The president and vice-president of the Tunisian Refugee Council (CTR) were also arrested and placed under arrest warrant following their police custody. They are accused of “criminal associations with the aim of helping people to access Tunisian territory”, according to a statement from the prosecution, while the CTR assists the United Nations High Commissioner for Refugees in the registration of asylum seekers, with the approval of the authorities in the absence of a law governing the right to asylum in Tunisia.

“Scare associations”

The president of the Tunisian Refugee Council (CTR) and one of his colleagues were also arrested. According to the private radio Mosaïque FM, they are accused of helping to accommodate irregular migrants, even though this organization assists the United Nations High Commissioner for Refugees in the registration of asylum seekers, with the approval of the authorities in the absence of a law governing the right to asylum in Tunisia.

“This is a new milestone reached in repression,” alarms Salsabil Chellali. The authorities want to scare associations that carry out actions to alleviate the suffering of migrants and asylum seekers and to put an end to any assistance they can receive in Tunisia. This only exacerbates the vulnerable conditions they are in. »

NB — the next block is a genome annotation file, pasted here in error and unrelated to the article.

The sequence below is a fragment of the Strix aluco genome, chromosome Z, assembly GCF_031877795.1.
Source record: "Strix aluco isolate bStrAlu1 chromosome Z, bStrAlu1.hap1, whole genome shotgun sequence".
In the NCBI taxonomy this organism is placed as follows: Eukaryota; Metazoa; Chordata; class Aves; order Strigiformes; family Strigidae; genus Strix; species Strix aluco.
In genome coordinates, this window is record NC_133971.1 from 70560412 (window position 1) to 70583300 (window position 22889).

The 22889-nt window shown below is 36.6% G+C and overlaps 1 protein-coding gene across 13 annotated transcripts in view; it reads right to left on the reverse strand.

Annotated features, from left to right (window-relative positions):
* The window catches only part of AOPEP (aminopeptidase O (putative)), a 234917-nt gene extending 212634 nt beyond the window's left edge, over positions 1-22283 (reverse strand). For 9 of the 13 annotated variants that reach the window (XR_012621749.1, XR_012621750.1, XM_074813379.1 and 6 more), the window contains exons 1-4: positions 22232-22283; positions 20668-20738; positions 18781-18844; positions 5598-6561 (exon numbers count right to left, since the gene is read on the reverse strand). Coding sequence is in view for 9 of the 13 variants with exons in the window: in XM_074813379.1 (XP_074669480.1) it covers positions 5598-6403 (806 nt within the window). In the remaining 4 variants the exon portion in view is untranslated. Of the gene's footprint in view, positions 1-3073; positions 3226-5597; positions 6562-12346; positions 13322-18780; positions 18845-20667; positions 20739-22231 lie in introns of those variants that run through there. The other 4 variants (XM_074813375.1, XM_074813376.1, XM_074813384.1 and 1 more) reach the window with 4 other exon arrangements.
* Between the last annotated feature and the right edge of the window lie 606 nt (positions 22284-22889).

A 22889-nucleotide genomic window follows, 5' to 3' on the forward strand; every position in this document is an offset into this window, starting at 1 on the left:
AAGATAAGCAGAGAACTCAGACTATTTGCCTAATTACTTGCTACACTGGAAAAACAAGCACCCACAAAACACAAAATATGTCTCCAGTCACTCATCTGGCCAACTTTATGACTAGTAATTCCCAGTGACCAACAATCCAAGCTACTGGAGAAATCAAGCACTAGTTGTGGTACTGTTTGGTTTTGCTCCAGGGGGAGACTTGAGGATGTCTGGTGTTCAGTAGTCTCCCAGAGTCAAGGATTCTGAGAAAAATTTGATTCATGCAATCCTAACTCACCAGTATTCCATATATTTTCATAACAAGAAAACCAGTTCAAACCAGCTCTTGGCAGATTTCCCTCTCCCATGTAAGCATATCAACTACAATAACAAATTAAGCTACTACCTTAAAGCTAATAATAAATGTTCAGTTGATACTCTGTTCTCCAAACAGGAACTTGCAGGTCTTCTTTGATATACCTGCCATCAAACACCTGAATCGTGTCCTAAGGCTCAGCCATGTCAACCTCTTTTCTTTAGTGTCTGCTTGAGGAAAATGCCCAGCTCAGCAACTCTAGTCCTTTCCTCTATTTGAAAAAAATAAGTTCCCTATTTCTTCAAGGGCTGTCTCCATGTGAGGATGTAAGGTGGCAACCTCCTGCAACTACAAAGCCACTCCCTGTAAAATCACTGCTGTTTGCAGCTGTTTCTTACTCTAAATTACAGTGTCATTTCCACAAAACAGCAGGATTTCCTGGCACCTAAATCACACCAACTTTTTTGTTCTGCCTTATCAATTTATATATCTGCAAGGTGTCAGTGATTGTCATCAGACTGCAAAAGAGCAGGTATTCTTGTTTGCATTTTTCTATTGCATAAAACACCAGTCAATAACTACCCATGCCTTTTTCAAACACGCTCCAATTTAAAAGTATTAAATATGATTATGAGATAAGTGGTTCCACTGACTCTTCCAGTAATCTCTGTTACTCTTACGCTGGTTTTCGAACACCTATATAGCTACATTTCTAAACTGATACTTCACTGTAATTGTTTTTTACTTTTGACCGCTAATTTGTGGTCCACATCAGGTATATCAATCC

In his speech on Monday evening, Mr. Saïed castigated associations which “receive enormous sums of money from abroad”. “There is no place for associations that could replace the State,” he said, also describing the leaders of these associations as “traitors” and “agents”.

Mr. Saïed also repeated “to the heads of state” and “to the whole world”, as he has done many times, that “Tunisia is not a land to settle these people and that it ensures so that it is not also a crossing point for them towards the countries of the northern Mediterranean”.

While refusing to welcome migrants, the Tunisian authorities nevertheless continue to prevent them from reaching Europe with financial and logistical support from the European Union. Between January 1 and April 15, 21,270 migrants were intercepted at sea by the National Guard, compared to 13,903 over the same period in 2023, according to figures communicated by its spokesperson, Houssem Jebabli, to the agency Nova Press.